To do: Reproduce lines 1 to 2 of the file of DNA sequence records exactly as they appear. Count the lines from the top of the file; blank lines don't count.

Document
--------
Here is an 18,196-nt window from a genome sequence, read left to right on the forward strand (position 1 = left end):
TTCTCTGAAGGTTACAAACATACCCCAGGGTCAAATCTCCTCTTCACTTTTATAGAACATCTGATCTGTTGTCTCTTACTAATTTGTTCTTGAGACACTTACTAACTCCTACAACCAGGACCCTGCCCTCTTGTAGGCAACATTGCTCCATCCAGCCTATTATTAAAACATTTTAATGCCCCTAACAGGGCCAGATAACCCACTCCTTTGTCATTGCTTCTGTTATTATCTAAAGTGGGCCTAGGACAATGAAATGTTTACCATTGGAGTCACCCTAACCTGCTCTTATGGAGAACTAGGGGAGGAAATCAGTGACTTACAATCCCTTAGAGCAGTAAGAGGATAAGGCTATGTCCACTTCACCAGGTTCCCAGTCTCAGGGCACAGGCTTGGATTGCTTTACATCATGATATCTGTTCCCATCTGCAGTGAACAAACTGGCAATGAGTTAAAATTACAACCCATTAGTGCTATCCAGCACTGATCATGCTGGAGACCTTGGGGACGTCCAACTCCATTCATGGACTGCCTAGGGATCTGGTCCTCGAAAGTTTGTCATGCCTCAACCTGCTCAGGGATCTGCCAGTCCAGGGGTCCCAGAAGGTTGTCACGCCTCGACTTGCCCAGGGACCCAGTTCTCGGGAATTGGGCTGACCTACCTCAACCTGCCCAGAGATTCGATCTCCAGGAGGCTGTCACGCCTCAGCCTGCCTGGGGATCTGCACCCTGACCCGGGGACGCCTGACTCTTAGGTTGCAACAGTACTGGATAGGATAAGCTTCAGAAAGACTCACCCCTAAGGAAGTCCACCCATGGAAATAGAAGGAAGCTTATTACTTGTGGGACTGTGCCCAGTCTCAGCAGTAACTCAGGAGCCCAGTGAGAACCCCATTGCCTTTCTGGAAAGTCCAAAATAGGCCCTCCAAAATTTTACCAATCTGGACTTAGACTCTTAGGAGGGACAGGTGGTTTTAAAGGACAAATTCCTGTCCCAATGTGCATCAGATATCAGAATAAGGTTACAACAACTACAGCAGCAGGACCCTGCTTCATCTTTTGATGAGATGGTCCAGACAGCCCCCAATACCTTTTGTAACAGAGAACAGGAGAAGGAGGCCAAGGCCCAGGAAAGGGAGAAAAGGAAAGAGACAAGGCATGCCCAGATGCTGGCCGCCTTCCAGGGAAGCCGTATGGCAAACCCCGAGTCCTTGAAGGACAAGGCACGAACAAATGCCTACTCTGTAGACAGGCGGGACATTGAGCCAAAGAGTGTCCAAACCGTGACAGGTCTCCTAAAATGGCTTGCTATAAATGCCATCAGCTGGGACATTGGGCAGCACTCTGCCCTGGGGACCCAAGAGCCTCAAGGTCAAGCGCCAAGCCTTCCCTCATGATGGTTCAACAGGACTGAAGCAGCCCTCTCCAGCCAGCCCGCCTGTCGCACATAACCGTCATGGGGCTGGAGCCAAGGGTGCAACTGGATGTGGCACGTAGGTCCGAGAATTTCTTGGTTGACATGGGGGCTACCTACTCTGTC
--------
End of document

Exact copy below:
Here is an 18,196-nt window from a genome sequence, read left to right on the forward strand (position 1 = left end):
TTCTCTGAAGGTTACAAACATACCCCAGGGTCAAATCTCCTCTTCACTTTTATAGAACATCTGATCTGTTGTCTCTTACTAATTTGTTCTTGAGACACTTACTAACTCCTACAACCAGGACCCTGCCCTCTTGTAGGCAACATTGCTCCATCCAGCCTATTATTAAAACATTTTAATGCCCCTAACAGGGCCAGATAACCCACTCCTTTGTCATTGCTTCTGTTATTATCTAAAGTGGGCCTAGGACAATGAAATGTTTACCATTGGAGTCACCCTAACCTGCTCTTATGGAGAACTAGGGGAGGAAATCAGTGACTTACAATCCCTTAGAGCAGTAAGAGGATAAGGCTATGTCCACTTCACCAGGTTCCCAGTCTCAGGGCACAGGCTTGGATTGCTTTACATCATGATATCTGTTCCCATCTGCAGTGAACAAACTGGCAATGAGTTAAAATTACAACCCATTAGTGCTATCCAGCACTGATCATGCTGGAGACCTTGGGGACGTCCAACTCCATTCATGGACTGCCTAGGGATCTGGTCCTCGAAAGTTTGTCATGCCTCAACCTGCTCAGGGATCTGCCAGTCCAGGGGTCCCAGAAGGTTGTCACGCCTCGACTTGCCCAGGGACCCAGTTCTCGGGAATTGGGCTGACCTACCTCAACCTGCCCAGAGATTCGATCTCCAGGAGGCTGTCACGCCTCAGCCTGCCTGGGGATCTGCACCCTGACCCGGGGACGCCTGACTCTTAGGTTGCAACAGTACTGGATAGGATAAGCTTCAGAAAGACTCACCCCTAAGGAAGTCCACCCATGGAAATAGAAGGAAGCTTATTACTTGTGGGACTGTGCCCAGTCTCAGCAGTAACTCAGGAGCCCAGTGAGAACCCCATTGCCTTTCTGGAAAGTCCAAAATAGGCCCTCCAAAATTTTACCAATCTGGACTTAGACTCTTAGGAGGGACAGGTGGTTTTAAAGGACAAATTCCTGTCCCAATGTGCATCAGATATCAGAATAAGGTTACAACAACTACAGCAGCAGGACCCTGCTTCATCTTTTGATGAGATGGTCCAGACAGCCCCCAATACCTTTTGTAACAGAGAACAGGAGAAGGAGGCCAAGGCCCAGGAAAGGGAGAAAAGGAAAGAGACAAGGCATGCCCAGATGCTGGCCGCCTTCCAGGGAAGCCGTATGGCAAACCCCGAGTCCTTGAAGGACAAGGCACGAACAAATGCCTACTCTGTAGACAGGCGGGACATTGAGCCAAAGAGTGTCCAAACCGTGACAGGTCTCCTAAAATGGCTTGCTATAAATGCCATCAGCTGGGACATTGGGCAGCACTCTGCCCTGGGGACCCAAGAGCCTCAAGGTCAAGCGCCAAGCCTTCCCTCATGATGGTTCAACAGGACTGAAGCAGCCCTCTCCAGCCAGCCCGCCTGTCGCACATAACCGTCATGGGGCTGGAGCCAAGGGTGCAACTGGATGTGGCACGTAGGTCCGAGAATTTCTTGGTTGACATGGGGGCTACCTACTCTGTC